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  • Writer's pictureDyan Vorster

A Burden Shared

Updated: Jan 31, 2023

“Come, Mr. Frodo!' he cried. 'I can't carry it for you, but I can carry you.”― J.R.R. Tolkien

There is no question about it, running a boarding facility is a 24 hour, 365 days a year job. If you don't want to burn out you will need to find someone to help carry the load. The problem with finding barn help is that caring for horses requires at least some basic horse knowledge and experience, and profit margins in horse businesses are so low that most people can’t afford to pay anything above minimum wage. This narrows the field down considerably, as the only type of person who would consider working very hard, for very long hours, and very little money is someone who is either crazy about horses or just plain crazy!

When employing help, there are two routes you can choose to follow. The first is to pay a part time or full-time groom or barn manager, the second is to hire a working student. If you are fortunate enough to find a student with the knowledge and experience you need - someone who is reliable and hardworking, and is prepared to work in exchange for lessons or board - you have found a treasure, treat them well!

Either way, it is important to set clearly defined expectations. Barn chores tend to be fluid and change with the seasons, however there are a basic list of responsibilities which remain constant year-round. Included in this list might be feeding, watering, mucking out stalls, blanketing in winter and putting on fly masks in summer, turning out, and keeping the barn tidy. Every barn owner has their own way of doing things. If you want your help to do work that meets your standards, you must be intentional about teaching them your methods and setting the bar high from week one.

I have employed a number of working students over the years and have found the process both rewarding and frustrating. I tend to be very particular about cleanliness (my stalls are cleaned twice a day), neatness (nothing is allowed to be left lying around, either in the barn aisle or in the paddocks), and sticking to a schedule (lunch at 12 means lunch at 12!). I have over 20 years of experience running a barn. There is a reason behind everything I do. I find it helps to explain those reasons as I am training a new student. If they understand the why, they are more likely to follow the how (and in case you were wondering about the why - I clean stalls twice a day to control flies; I don’t allow anything to be left lying around because horses don’t need an invitation to injure themselves - if they can they will; and I follow a strict schedule because horses thrive on routine).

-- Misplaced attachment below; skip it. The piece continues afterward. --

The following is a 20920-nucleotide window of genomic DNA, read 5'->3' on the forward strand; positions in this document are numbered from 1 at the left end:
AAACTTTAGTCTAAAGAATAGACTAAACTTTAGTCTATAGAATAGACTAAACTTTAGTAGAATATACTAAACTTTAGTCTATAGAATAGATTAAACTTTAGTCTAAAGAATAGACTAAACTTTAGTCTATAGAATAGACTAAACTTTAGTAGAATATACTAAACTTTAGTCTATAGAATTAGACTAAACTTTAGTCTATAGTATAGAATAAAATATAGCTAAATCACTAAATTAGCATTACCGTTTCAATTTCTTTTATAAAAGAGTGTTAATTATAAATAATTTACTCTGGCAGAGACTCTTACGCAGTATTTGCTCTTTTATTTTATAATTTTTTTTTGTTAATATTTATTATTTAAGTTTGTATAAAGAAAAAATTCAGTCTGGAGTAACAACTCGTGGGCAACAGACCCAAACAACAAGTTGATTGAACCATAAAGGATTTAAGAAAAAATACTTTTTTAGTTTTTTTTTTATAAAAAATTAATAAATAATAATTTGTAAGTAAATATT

I work full time and am away from the barn from 7am to 3pm. When I get home, I am usually busy either teaching lessons or training young horses. My schedule means that I must employ barn help to take care of lunch time and evening chores. A typical working (winter) day for us looks something like this:

· 5am I feed the horses.

· 6 to 7am I complete morning chores: Turning out the horses with appropriate attire (fly masks/turn out sheets, etc), filling outside water buckets, cleaning stalls, and tidying the barn aisles.

· 11am My barn help brings in the horses, feeds lunch, fills water buckets, and picks paddocks.

· 3 to 4pm – I teach lessons or work horses in training.

· 4:30pm My barn help begins evening chores: Picking out stalls, adding fresh shavings, checking and refilling water if necessary.

· 5pm – I feed horses and do a final check to make sure everyone is comfortable.

Make no mistake, working with a young person can be challenging. They are often easily distracted (think social media), and can procrastinate and take way longer to accomplish a task than they should (or forget to do it entirely). They are also prone to taking short cuts. With horses the small details matter, and sloppiness can have dire consequences. Forgetting to fill a water bucket, for example, can result in colic, which can result in losing a horse. No one wants that type of tragedy on their conscience!

Despite the challenges, the rewards and benefits to having a working student make it all worthwhile. My students have always been a huge blessing and I am fortunate to have never had a negative experience. Since I don’t have time to take care of the numerous farm chores that come up, part of my students’ responsibilities is to help my husband take care of facility maintenance. We assign these tasks as they come up and they might include anything - from working on fencing, or painting, to mowing and dragging the arenas. The barter system means that I don’t have to make a cash outlay which is good for my bottom line. An added benefit is that I get to mentor the next generation of young equestrians and teach them valuable horsemanship and life skills (organization, responsibility, work ethic, leadership, and attention to detail to name a few). In my book a win/win from wherever you stand!

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